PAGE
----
Dreaming of healthy food sovereignty is not a luxury, but a logical choice

During the holidays, the editorial team continues its reflection on the individual and collective challenges that will shape our world in the coming years from the perspective of solutions, as far as possible. Today: food sovereignty.

Scalded by a pandemic which has collectively opened our eyes to our fragilities, the Trudeau and Legault governments have championed a food sovereignty to be conquered. It’s fortunate, there are no more zealous people than the newly converted. But do they properly understand what the pursuit of this ideal will require in terms of energy, resources and sacrifices?

This is because the cultivable area is a precious resource which not only is not renewed, but becomes impoverished as soon as we let our guard down. In Quebec, this zone occupies only 4.7% of the territory; 2% if we stick to the cultivated or pastured portion. However, less than a third has strong potential for all types of crops. Our pantry isn’t just modest, it’s frugal.

And what do we do with this collective heritage? We reserve nearly 70% of our best land for animal feed without jealously guarding what remains. We should instead favor plural, sustainable and local agriculture, strengthened by small-scale production in addition to promoting soil regenerative practices. We know all this, but we resist resolutely committing in this direction, sitting on borrowed time, as if tomorrow did not exist.

However, not only does tomorrow exist, but it will be tough on our pantry. Global warming does not only herald a happy lengthening of growth periods for Quebec. Intense weather events such as derechoes or hail will come closer together and become more vehement, periods of drought and extreme heat will lengthen, insect pests will proliferate, the protection of snow cover, so precious for certain crops, will be reduced. like a skin of sorrow.

We see all this coming, and we still continue to chip away at our common heritage. In a quarter of a century, Quebec has ceded the equivalent of 1,800 football fields of arable land. The pressures are especially strong with the housing crisis and an economy hungry for space. According to the Ministry of Agriculture, Fisheries and Food, we already know that the battery sector risks encroaching on portions of our pantry. Not to mention pure aberrations like these 12 hectares of arable land that GoodLeaf was able to concrete with complete peace of mind to erect a vertical hydroponic greenhouse in Longueuil.

The SaluTERRE Alliance, which brings together organizations from the agricultural, environmental and planning sectors, is campaigning for an objective of zero net loss through artificialization. We should indeed have the courage to adopt such an intractable posture when it comes to defending the food capacity of our agricultural territory.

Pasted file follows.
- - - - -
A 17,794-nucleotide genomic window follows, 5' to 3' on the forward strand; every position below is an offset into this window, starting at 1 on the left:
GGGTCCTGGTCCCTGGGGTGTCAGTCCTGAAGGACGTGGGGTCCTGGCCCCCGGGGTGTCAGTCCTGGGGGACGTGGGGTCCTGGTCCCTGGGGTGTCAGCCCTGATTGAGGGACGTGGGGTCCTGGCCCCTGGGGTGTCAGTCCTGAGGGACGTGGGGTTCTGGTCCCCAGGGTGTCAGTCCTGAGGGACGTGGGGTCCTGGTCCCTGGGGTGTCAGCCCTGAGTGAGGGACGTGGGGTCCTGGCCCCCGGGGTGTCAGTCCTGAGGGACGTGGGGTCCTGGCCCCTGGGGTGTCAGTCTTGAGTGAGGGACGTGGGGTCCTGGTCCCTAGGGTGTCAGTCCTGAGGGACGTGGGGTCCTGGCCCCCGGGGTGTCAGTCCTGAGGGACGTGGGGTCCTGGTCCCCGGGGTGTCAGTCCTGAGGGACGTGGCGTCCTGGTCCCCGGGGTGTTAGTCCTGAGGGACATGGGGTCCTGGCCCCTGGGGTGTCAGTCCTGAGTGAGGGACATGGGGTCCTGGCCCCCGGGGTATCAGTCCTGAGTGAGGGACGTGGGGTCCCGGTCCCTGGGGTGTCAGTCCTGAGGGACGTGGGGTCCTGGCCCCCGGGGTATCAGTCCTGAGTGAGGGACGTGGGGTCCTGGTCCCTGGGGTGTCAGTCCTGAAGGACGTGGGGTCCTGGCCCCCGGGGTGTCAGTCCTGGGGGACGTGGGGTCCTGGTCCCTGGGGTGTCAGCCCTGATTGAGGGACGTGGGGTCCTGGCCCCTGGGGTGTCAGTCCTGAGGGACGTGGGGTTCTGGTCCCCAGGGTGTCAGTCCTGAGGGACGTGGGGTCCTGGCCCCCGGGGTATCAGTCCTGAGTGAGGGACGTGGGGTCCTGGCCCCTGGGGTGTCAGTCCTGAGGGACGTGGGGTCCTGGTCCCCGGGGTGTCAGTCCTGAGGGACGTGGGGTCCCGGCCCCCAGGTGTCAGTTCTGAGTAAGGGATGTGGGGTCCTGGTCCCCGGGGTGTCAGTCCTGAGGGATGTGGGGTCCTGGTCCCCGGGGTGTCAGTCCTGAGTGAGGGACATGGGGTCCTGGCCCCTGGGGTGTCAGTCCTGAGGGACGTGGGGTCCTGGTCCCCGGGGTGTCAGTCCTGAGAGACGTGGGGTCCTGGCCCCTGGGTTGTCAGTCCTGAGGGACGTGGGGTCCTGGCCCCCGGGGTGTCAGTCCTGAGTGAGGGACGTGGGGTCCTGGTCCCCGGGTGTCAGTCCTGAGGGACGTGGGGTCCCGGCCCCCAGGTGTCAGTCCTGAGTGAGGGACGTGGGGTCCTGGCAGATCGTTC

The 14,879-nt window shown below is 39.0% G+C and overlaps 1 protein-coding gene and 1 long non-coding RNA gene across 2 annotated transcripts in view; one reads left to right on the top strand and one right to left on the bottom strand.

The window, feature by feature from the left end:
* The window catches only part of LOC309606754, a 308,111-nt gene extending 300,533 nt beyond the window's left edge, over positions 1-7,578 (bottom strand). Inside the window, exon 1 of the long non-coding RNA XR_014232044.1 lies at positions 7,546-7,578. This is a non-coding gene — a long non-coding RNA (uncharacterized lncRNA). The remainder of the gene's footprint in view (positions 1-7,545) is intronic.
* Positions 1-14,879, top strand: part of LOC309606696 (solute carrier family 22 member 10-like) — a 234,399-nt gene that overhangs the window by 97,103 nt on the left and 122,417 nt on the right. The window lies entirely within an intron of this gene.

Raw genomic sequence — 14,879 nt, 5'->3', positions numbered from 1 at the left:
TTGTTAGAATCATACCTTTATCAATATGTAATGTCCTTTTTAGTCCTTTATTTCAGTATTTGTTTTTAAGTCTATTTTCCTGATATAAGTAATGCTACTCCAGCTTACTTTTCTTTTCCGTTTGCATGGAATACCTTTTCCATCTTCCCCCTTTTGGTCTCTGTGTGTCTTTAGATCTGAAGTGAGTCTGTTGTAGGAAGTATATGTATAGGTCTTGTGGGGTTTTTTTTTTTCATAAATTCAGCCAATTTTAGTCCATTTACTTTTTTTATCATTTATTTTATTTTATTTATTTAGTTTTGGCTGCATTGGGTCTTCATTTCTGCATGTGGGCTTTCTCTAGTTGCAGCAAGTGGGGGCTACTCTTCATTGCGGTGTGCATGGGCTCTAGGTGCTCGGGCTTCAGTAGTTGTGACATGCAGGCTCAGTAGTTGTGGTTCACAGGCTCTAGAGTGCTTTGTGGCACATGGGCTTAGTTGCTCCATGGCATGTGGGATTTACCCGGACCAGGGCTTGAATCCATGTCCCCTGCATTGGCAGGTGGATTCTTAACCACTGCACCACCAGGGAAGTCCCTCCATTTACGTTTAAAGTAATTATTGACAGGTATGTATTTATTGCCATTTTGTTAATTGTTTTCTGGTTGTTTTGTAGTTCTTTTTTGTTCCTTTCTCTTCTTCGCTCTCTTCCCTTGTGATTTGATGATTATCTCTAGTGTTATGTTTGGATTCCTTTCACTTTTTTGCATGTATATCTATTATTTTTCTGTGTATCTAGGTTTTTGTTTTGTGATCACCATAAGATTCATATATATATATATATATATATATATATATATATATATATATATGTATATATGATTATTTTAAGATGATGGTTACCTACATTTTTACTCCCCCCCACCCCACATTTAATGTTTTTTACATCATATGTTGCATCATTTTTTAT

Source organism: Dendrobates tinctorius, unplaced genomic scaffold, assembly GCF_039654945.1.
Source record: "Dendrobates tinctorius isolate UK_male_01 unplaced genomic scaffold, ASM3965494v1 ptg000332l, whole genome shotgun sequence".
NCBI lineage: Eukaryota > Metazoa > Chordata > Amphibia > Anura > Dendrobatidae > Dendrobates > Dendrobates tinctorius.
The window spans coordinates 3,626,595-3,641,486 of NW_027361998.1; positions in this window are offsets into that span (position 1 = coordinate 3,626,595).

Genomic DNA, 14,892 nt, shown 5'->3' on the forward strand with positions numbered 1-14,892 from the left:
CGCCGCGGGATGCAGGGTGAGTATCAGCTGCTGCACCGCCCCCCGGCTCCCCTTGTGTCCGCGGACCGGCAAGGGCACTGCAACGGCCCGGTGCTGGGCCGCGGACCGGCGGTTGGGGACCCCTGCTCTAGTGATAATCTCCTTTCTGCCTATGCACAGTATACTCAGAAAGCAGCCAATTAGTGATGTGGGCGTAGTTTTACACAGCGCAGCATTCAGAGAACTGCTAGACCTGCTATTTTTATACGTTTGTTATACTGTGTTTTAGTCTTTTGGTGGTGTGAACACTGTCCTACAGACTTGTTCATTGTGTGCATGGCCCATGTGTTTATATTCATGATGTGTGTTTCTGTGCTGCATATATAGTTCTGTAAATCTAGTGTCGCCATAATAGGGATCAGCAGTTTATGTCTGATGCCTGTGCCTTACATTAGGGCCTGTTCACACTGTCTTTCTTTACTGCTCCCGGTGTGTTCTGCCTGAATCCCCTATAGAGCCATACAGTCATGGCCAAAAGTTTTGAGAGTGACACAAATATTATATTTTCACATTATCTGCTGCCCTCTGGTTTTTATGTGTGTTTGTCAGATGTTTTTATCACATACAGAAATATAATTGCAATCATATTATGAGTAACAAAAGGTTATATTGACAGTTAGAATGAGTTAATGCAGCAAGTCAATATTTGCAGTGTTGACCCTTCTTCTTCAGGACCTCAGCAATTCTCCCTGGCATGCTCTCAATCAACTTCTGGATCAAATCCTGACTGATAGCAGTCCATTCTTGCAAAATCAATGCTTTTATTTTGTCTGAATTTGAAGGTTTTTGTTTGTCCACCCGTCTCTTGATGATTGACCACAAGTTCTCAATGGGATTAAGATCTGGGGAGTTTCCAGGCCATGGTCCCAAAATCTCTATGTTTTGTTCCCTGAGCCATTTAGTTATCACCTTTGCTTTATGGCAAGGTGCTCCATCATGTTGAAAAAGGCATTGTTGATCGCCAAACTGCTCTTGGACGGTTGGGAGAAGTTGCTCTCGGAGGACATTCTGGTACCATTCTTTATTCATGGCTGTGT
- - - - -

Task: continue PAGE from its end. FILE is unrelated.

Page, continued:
Of course, if we decide to really lock down our land, we will have to provide more heads and arms, especially as a large contingent of farmers is preparing for retirement. It is therefore imperative to secure decent wages as well as sustainable working conditions. Currently, everything is spiraling out of control — the value of land and loans, the price of machinery and labor — to the point that the Financière agricole du Québec is unable to adapt its programs accordingly.

The next generation is too fragile. We must better support it by dampening the appetites of the greediest corporate investors, with the imposition by Ottawa of a tax imposed at higher rates for example. Committed to an ambitious reform from which we hope to be big, the Quebec Minister of Agriculture, André Lamontagne, insists for his part on a “massification” of the commitment to changing our ways of farming. He is right, the support of producers will be decisive.

Still, we would like to see all our levels of government address this vital issue with the same intensity as that deployed by Quebec to roll out the red carpet for the battery industry. Let’s not be afraid to expand the rights of agricultural producers in terms of production and direct sales. Let us evaluate the relevance of authorizing direct donations. Let’s multiply short circuits. Let us move towards better reciprocity of standards, otherwise our products will continue to pale in comparison to foreign competitors.

Because affordability is at the heart of another important part of the equation, which belongs to all Quebecers. Food sovereignty will not happen without a profound change in our consumption habits. Eating local doesn’t happen by magic. A bit like life as a couple, you will have to “choose yourself” constantly, which will require effort and, yes, concessions.

But we don’t start from nothing. Quebec has 600 villages with a strong agricultural vocation. Our ingenuity is great, and adversity has been eaten for breakfast for several centuries now. We can dream out loud of healthy food sovereignty without falling into clouds. It is a political choice, a collective choice. Shall we set the table?

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